Arts on Fire

Phoos of girl outside

Photos – Cambie Secondary

I’m an unabashed fan of the arts. My family is full of musicians, writers and visual artists, and it’s pretty hard not to appreciate the arts when you grow up in such company. I have to say upfront, not much of this artistic talent has found its way to me. I can’t carry a tune, have to lip Sync “Oh Canada” to avoid throwing the whole room off key, and my drawing never went beyond the stick figure stage.

The kindest thing my family can say about my singing is, “At least you know you’re off tune – that’s something.”

So maybe it’s best I ended up a bureaucrat – no drawing or singing necessary.  My family may think it’s off the beaten path, but it is what it is.  Happily, in the last month I’ve had some great opportunities to experience the artistic talents of our students in a vicarious way.

My first stop was the Cambie Secondary Fine Arts Evening on April 18. What struck me first was that the place was bursting with happy, excited students, families and staff. We  were drawn into an Art Walk scenario right inside the front door, and the overall theme was “The Journey is the Destination”.  Now that’s a theme to live by.  Once you figure that out, life becomes much easier.

B and W portraits

Portraits – Burnett Secondary

In keeping with the journey idea, the halls were full of art events, and we were invited to stroll along and experience it. There was lots there, from live music to improvisation theatre to amazing photography, sculpture and drawings.  It was clear that the staff had put a great deal of work into making it all happen. Overall coordinator is Terry Foster, Art teacher at Cambie.  Terry says that the kids start asking her each September what the theme for Arts Night that year will be, and they can’t wait to find out.

I also got the chance to stop by Ferris Elementary’s Celebration of the Arts on March 28. The focus was on music, though there was plenty of visual art, and again, most of the action was in the halls. One image that lingers for me was a very young boy, wearing black pants, white shirt and a red bow tie, who was filling the halls with absolutely stunning classical piano music. It seemed so unusual, and yet so right. Our students have tremendous artistic gifts, and creating the space to let them share these gifts with us is important. Harold Kruk, school music man, and the staff did an excellent job of this.

For something completely different, I got an invitation to Boyd Secondary’s  “A Midsummer Night’s Dream” on April 29.  I’ve always had a weakness for this play, from the ridiculous love spells to the equally ridiculous Pyramus and Thisbe, the “Play within a Play” about the star-crossed love of Pyramus and Thisbe.  Shakespeare takes this Babylonian version of Romeo and Juliet and makes it into a hilarious tragi-comedy.  Boyd’s young thespians made the most of this, complete with a mincing cross-dressing Thisbe and an exit scene for Pyramus that must have set a medical record for a lingering death. Drama teacher Peter Wilson and cast have done an amazing job of making the “play the thing” at Boyd.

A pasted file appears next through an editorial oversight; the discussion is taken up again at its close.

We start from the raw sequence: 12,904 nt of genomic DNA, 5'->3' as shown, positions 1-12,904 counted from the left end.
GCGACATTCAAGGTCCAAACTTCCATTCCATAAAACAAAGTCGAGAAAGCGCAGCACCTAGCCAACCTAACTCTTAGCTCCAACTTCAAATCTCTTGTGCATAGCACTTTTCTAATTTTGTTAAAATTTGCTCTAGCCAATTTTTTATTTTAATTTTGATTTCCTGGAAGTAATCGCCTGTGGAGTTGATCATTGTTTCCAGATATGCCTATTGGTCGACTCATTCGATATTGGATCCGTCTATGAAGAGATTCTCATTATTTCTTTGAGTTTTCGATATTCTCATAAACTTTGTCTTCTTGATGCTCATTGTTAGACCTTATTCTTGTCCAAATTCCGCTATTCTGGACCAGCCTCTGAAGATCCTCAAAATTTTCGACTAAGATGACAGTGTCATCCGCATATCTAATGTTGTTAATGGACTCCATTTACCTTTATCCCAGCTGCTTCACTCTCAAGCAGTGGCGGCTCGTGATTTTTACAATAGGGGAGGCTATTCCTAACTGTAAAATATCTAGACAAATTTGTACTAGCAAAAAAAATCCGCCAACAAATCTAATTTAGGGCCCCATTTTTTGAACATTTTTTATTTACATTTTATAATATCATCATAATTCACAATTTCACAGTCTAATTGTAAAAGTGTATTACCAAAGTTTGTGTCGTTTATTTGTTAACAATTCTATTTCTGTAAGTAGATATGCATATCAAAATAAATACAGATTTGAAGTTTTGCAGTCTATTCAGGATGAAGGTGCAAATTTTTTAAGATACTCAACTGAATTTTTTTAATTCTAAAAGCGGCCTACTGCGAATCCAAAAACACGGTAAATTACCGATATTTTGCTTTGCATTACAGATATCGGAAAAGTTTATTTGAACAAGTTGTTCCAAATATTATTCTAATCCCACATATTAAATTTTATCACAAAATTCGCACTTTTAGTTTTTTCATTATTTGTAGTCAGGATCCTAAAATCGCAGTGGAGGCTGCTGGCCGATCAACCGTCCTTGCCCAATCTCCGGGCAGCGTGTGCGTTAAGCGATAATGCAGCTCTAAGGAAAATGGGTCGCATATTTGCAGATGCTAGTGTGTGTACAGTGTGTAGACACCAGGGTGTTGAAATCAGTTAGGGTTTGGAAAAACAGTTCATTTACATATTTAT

Ceramic Art from Burnett

Burnett Secondary had a Fine Arts Night too, and here the emphasis was on sudden eruptions of dance and drama in the halls. Again the art was impressive, accessible and exciting, with visual arts displayed throughout. Many ex students came back for this evening, which is a s true test of how important and significant the arts experience at Burnett is for students.  Marco Soriano, drama teacher, had quite a hand in the pop-up performances, and he was as excited as the kids about what was going on.

I finished up with Rich City Idol, a annual singing competition featuring the most talented young singers in town. These kids don’t mess around, and take on difficult songs by Alicia Keyes, Beyonce, James Brown and Cyndi Lauper with equal aplomb. The singing talent at the Gateway Theatre that night was extraordinary, along with the stage presence of the performers, many of whom were 13 and 14 years old. And the winner?  Hugh Boyd Grade 8 student Robert De Guzman, who knocked it out of the park with his rendition of Beyonce’s Impossible.

Fine Arts provide all the ingredients of learning that count – personalization, connection, innovation, interpretation, communication, discipline, and most of all, absolute student engagement.  This is what lights the flame. The Arts are no add on; they hold the essence of what it means to learn, and it’s exciting to see this kind of learning thriving in Richmond.


One thought on “Arts on Fire

  1. Great to read about your support of learning through the arts. Just like to add this public musical performance at Water #10, Cambie Plaza, Richmond (Cambie and River Road)
    on May 16 to your blog post: As part of the Vancouver Biennale BIG IDEAS education program, students from William Bridge Elementary, art installations from the Vancouver Biennale, and science class come together in the original performance, “Water Is Life”, created and performed by grades 3 and 7 students and facilitated by Biennale artist-in-residence Laura Barron. Using art as a catalyst to learning and community action, the performance is an original composition of poetry, rap lyrics, body percussion, and music using water-based instruments made from reclaimed materials to teach us about the importance of water quality and sustainability. The performance will be supported with student-made posters and school newsletter highlighting their “Top 20 Daily Water Conservation Tips” to encourage easy, at home water conservation efforts.
    Katherine Tong, Vancouver Biennale Education Program Director

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